The IUCN World Parks Congress in Sydney, Australia saw the release of the latest update to The IUCN Red List of Threatened Species™ in front of a global audience of protected area professionals, conservationists, government representatives, and business leaders. These leaders consistently agreed that survival of many species depends on the conscious interaction between our individual choices, effective government policy, and the essential support of people and businesses in the private sector.
Among the many species assessed for the latest update of the IUCN Red List, below are some of the most notable examples of how human appetites directly translate into increased threats and decreased abundance for many species. Food is the most direct way that each of us interact with species and our search for and procurement of food has more drastic and lasting consequences on species survival than any other activity. For many of us, the journey of edible species starts and ends with exchanging money for food without much regard for how these choices may impact wild species. However, for many people in the world, food security is a daily concern that is not necessarily directly mediated by money but is more dependent on the local abundance of species and ecosystems that can be harvested.
In one of her several contributions to the World Leaders’ Dialogue on Food Security at the IUCN World Parks Congress, IUCN Patron of Nature and National Geographic Explorer in Residence, Dr. Sylvia Earle passionately explained that humans have become experts at extracting animal life from the oceans in ways that were unimaginable during her youth – a statement that is supported by many recent IUCN Red List species assessments that highlight the threatened status of popular fisheries species and the recent movement of the Pacific Bluefin Tuna (Thunnus orientalis) from the ‘Least Concern’ Red List category to ‘Vulnerable’, primarily because it is aggressively targeted for sushi and sashimi markets.
Additionally, the Chinese Pufferfish (Takifugu chinensis) has entered the IUCN Red List as ‘Critically Endangered’. Its global population is estimated to have declined by a shocking 99.99% over the past 40 years due to over-exploitation as a popular food fish in Japan. Dr. Earle also provided one of the most elegant explanations (at 26:00 minutes) of how eating species to extinction is, for most people, an avoidable choice that is based not on survival but on the enjoyment of luxury foods that have historically never been a part of most human diets but which are now ubiquitously available ( i.e. such as shrimp and Patagonian toothfish, also known as Chilean sea bass).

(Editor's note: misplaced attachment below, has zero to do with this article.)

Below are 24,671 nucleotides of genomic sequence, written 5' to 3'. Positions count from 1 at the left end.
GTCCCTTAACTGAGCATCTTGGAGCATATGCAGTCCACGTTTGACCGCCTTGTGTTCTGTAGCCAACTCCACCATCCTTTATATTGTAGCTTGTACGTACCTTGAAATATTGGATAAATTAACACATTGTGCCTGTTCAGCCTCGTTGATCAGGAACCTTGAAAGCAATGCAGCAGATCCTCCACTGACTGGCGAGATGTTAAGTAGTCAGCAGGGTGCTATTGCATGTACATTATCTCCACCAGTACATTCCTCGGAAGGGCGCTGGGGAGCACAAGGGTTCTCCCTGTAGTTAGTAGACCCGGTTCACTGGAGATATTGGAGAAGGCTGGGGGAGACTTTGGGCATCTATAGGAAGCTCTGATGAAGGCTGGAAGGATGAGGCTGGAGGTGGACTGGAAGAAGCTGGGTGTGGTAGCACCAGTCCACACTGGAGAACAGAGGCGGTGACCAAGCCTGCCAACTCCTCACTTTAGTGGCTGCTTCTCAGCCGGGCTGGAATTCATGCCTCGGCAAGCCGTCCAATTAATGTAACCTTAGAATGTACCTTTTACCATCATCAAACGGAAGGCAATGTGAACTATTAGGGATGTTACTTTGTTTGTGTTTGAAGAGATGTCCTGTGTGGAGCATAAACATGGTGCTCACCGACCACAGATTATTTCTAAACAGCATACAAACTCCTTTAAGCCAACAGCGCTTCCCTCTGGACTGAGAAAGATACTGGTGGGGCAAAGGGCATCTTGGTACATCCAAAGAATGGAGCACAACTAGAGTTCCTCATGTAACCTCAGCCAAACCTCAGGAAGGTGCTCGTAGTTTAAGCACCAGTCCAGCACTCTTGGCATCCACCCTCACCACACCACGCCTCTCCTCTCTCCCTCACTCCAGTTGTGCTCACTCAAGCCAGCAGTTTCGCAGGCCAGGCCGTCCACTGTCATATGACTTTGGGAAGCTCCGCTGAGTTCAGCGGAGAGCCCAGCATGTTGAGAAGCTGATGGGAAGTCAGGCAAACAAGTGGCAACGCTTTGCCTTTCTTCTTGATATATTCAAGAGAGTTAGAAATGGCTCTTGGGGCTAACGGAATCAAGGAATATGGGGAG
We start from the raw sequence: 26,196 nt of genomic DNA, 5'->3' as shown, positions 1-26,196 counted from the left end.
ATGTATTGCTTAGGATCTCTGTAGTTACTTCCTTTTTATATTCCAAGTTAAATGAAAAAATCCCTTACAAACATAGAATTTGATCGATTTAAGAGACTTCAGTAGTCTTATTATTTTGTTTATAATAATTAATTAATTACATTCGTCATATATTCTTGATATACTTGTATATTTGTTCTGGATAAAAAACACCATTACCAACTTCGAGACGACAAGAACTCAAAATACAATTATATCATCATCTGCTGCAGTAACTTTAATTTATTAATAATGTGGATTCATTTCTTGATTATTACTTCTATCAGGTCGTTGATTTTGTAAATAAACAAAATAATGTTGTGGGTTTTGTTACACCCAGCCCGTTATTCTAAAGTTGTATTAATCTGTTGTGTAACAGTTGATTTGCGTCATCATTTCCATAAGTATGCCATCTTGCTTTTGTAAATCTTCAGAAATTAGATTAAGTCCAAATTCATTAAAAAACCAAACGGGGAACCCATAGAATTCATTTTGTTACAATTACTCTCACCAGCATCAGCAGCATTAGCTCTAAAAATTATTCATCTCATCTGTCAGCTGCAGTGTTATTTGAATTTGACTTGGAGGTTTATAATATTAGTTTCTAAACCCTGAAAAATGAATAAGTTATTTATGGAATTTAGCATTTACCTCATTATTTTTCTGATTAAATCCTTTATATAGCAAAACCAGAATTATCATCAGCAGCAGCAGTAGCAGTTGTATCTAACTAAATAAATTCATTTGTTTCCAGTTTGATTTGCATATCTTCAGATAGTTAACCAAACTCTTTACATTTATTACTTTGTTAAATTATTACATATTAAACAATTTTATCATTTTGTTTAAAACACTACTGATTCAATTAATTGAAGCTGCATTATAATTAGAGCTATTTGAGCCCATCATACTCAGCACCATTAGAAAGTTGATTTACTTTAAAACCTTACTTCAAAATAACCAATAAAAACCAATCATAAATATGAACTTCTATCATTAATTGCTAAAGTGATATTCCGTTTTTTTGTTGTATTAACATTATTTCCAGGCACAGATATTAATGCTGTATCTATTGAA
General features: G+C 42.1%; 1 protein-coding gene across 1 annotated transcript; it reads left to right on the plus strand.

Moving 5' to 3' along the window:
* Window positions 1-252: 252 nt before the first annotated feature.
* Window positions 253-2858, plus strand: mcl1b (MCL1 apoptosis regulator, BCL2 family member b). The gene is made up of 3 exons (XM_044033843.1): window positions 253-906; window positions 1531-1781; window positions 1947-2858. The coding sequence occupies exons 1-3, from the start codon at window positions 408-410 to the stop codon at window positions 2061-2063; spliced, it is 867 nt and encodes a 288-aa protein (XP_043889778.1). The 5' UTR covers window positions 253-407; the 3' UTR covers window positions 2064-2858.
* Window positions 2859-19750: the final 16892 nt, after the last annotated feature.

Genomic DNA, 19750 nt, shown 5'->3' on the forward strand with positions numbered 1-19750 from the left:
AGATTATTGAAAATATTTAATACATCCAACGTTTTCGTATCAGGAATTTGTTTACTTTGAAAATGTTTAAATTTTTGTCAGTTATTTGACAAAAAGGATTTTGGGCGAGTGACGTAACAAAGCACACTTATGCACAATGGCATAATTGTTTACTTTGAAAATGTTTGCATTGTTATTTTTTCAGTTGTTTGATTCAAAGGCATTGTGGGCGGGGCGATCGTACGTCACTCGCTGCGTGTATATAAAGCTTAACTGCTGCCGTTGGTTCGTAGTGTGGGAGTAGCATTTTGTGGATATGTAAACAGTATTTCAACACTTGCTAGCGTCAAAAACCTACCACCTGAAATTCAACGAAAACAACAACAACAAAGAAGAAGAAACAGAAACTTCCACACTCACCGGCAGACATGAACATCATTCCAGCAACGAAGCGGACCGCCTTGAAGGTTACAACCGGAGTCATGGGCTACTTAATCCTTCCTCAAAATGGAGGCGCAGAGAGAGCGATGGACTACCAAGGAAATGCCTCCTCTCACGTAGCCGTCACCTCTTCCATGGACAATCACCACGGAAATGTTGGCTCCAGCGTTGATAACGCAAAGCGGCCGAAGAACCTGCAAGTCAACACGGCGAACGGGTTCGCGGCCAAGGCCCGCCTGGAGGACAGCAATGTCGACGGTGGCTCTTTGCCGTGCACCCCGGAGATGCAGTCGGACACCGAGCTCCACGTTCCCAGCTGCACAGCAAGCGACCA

To supply people with the animals and animal products they desire, international and regional networks trade in wild species, much of which is largely sustainable, regulated and entirely legal and responsible. However, in parallel to this trade is the unsustainable or illegal trade in wildlife products that threatens entire branches on the tree of life. In this Red List update, the Chinese cobra (Naja atra) joins a large number of other unsustainably harvested reptile species whose populations are quickly dwindling as appetites increase. Although listed as a species that requires special protection under the Convention for the International Trade in Endangered Species (CITES Appendix 2) the Chinese cobra population has declined by 30–50% over the past 20 years and it has entered the IUCN Red List as ‘Vulnerable’. Chinese Cobras are in fact among the top animal species exported from mainland China to Hong Kong for the food market.
While the establishment and sound management of protected areas, alongside effective measures to prevent over-exploitation can ensure the persistence of some threatened species, the latest update to the IUCN Red List provides an important example of the necessity of urgent action by individuals, governments and business leaders in conserving species confronted by unsustainable consumption and trade. Furthermore, the majority of threatened species do not fully reside within protected areas and it is the task of people who manage, interact with, and fund entire landscapes and seascapes to meaningfully integrate the conservation of species into everyday thought and decisions to make these areas functional for both people and species.
As you can see from several of the species in this update of the IUCN Red List, and the updates that have preceded it, the relationship with our food, its sources, and the space it requires to grow provides one of the most intimate and important considerations that each of us can make to ensure the prosperity and persistence of other species. As human populations grow over the next century and place increased pressure on wild species, their survival will not only depend on the objective and scientific assessments of the IUCN Red List to provide information required by governments, businesses and society to save species, but it will also depend upon the weight of our wallets, the thought behind our decisions, and the balance of our spoons.
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Craig R. Beatty, IUCN